Monday, February 15, 2010 06:31 PM
By: Rep. Cathy McMorris Rodgers
As hard-working Americans struggle through one of the worst recessions in U.S. history, one part of the country remains recession-proof: Washington, D.C.
Even though federal tax revenues are down 20 percent and the national debt has ballooned to $12 trillion, President Barack Obama and his allies on Capitol Hill continue to believe that we can borrow and spend our way to prosperity. As part of that plan, they’re using our hard-earned tax dollars to increase the size of government and the salary of bureaucrats.
While the private sector has lost a total of 7.7 million jobs during the past two years, the ranks of the federal bureaucracy have swelled by nearly 10 percent. Furthermore, while the average salary in the private sector is $40,331, a typical federal worker earns $71,206. Worst of all is the explosion of government salaries at a time when most taxpayers are struggling to make ends meet. According to an investigative report by USA Today, the proportion of “federal employees making salaries of $100,000 or more jumped from 14 percent to 19 percent during the recession’s first 18 months – and that’s before overtime pay and bonuses are counted.”
Since the recession began in December 2007, the U.S. economy has been shedding jobs at its worst rate since the Great Depression. But you would never know it if you worked “inside the Beltway.” When the economy turned south two years ago, the Department of Defense had 1,868 employees earning $150,000 or more. Today, there are 10,100 employees at the Pentagon taking home that salary. At the start of the economic slump, the Department of Transportation had only a single career employee earning more than $170,000. Today, there are more than 1,600 career federal workers at the DOT making that amount. Obama has recommended an additional 2 percent pay raise for 2010. That’s unconscionable.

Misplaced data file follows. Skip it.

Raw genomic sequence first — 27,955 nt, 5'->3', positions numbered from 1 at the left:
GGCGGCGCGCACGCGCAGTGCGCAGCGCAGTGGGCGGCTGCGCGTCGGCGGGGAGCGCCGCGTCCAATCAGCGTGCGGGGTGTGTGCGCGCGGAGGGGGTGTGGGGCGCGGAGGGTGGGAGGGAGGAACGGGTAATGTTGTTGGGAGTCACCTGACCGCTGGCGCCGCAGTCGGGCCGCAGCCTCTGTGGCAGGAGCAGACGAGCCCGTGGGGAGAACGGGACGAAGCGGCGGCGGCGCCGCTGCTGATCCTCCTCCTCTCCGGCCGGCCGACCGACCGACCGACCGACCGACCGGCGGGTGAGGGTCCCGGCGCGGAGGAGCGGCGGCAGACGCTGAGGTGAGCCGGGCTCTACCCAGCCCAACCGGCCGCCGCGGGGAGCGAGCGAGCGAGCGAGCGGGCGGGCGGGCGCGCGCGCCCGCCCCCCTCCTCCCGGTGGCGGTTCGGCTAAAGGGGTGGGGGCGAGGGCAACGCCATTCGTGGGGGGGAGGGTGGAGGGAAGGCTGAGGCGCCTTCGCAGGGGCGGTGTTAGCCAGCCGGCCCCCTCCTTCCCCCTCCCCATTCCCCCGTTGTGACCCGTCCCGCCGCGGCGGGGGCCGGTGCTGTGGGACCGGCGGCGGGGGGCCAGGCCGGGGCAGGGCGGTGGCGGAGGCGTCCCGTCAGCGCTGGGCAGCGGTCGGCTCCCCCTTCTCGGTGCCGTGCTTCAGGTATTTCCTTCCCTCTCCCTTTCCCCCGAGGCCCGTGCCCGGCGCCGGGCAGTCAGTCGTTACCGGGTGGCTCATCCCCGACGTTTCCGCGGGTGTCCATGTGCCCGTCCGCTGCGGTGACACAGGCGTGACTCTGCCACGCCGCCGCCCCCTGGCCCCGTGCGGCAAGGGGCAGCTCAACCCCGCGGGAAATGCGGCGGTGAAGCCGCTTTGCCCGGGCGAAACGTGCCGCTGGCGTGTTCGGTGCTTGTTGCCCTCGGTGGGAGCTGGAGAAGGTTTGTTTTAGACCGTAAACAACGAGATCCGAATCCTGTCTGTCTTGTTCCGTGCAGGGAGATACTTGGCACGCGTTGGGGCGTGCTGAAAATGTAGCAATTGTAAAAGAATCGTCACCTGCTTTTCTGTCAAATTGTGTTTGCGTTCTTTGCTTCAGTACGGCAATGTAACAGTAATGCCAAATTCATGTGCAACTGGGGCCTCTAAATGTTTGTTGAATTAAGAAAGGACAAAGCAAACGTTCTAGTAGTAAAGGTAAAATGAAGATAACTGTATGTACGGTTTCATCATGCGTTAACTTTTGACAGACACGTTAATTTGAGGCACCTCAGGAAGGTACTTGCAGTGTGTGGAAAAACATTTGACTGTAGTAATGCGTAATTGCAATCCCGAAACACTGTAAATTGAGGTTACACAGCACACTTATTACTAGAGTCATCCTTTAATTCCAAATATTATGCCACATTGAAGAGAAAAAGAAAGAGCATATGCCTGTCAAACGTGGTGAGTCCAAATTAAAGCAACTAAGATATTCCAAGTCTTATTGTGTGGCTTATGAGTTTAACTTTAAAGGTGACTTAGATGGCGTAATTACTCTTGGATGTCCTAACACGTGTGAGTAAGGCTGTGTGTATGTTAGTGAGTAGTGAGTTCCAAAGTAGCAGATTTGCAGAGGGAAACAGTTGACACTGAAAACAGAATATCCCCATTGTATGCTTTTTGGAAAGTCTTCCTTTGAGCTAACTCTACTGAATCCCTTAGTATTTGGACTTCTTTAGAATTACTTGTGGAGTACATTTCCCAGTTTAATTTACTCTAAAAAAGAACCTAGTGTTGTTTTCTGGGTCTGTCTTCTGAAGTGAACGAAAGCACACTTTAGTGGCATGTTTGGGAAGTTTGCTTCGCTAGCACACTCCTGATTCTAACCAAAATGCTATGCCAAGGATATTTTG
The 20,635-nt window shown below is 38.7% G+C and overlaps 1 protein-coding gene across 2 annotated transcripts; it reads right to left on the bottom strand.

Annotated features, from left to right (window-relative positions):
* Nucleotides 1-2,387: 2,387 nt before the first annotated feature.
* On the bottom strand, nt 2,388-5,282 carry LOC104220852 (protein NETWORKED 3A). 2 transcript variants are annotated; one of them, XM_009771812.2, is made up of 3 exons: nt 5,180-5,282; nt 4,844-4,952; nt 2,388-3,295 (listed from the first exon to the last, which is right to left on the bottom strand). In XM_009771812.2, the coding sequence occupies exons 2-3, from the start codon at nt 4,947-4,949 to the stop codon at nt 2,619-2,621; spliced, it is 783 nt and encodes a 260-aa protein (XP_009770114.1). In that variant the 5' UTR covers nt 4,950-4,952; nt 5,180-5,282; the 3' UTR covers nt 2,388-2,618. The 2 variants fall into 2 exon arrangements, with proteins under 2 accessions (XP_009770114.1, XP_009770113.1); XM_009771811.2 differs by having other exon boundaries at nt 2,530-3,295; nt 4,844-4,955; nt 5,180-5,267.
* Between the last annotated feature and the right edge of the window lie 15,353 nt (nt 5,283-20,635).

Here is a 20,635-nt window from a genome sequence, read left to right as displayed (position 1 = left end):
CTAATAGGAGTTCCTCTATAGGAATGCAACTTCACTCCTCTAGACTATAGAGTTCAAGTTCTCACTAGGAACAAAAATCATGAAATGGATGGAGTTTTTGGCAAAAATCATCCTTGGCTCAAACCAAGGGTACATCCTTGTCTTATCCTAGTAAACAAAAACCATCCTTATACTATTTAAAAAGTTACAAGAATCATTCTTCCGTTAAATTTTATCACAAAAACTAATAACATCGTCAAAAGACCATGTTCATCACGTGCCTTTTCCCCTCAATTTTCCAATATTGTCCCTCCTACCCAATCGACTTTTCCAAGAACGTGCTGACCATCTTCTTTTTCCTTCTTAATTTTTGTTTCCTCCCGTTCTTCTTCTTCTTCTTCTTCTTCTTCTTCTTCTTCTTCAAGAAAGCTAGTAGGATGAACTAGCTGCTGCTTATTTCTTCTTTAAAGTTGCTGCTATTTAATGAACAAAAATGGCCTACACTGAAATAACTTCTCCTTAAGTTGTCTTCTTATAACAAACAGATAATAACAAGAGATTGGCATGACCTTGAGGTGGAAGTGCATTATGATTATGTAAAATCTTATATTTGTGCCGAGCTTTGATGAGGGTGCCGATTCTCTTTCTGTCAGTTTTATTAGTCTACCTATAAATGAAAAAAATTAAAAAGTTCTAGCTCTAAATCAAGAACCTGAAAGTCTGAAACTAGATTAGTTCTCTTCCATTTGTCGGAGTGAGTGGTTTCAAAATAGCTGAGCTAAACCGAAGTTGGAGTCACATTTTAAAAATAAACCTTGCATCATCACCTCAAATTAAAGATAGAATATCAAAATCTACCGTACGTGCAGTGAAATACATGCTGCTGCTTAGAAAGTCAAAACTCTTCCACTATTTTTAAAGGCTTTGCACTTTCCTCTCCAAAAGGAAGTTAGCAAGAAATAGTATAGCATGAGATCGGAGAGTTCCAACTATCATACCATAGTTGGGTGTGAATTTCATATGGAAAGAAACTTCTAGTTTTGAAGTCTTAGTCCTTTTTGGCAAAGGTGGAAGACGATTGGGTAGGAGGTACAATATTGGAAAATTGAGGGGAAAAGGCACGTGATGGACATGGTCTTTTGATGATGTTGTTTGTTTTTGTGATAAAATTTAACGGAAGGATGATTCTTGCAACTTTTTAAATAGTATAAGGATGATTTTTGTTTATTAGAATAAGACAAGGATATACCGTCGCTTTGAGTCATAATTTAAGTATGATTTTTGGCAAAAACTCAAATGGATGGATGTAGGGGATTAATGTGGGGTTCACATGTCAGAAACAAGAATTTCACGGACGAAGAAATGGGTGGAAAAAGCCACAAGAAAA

The time has come for Washington to live within its means. If most Americans are coping with a weak economy by tightening their belts, our public servants can to do the same. That’s why I am calling for a salary freeze on all federal salaries above $120,000 until unemployment is under 7 percent, which should be in the next two or three years. Those who are earning three times as much as their peers in the private sector can make do until we reach that benchmark.
The only way we can rebuild our economy is to spur job growth in the private sector. It is the private sector – not government – that is the engine of our prosperity. After all, every single government job must be paid for through tax revenues – and those revenues come from the private sector. Increasing employment in the federal government is no solution at all. Indeed, by raising the price of government at a time when tax revenues are plunging at the fastest rate in 80 years, we are plunging our nation into its greatest debt crisis in history.
According to the president’s own budget, we will add $9 trillion in government debt over the next decade, bringing the total national debt to $21 trillion. That doesn’t even include the Democrats’ health care bill which – if passed – will cost at least hundreds of billions more. That is the economic equivalent of medical malpractice, and it must stop.
If we freeze the pay of the highest-paid federal employees – including members of Congress – it won’t eliminate our deficit overnight. But it will send a powerful message to the folks in Washington that they work for the taxpayers; not the other way around.
The bureaucrats might complain if the freeze drags on year after year. But my response is simple: If you want a raise, help the private sector start hiring people again. If you want more money, do something about unemployment.
This is an issue where conservatives will naturally take the lead, but we invite Democrats and independents to join us, as well. All Americans can rally around this common-sense issue which is about establishing fairness, accountability, and restoring fiscal sanity to the federal government.
Now is the time for action.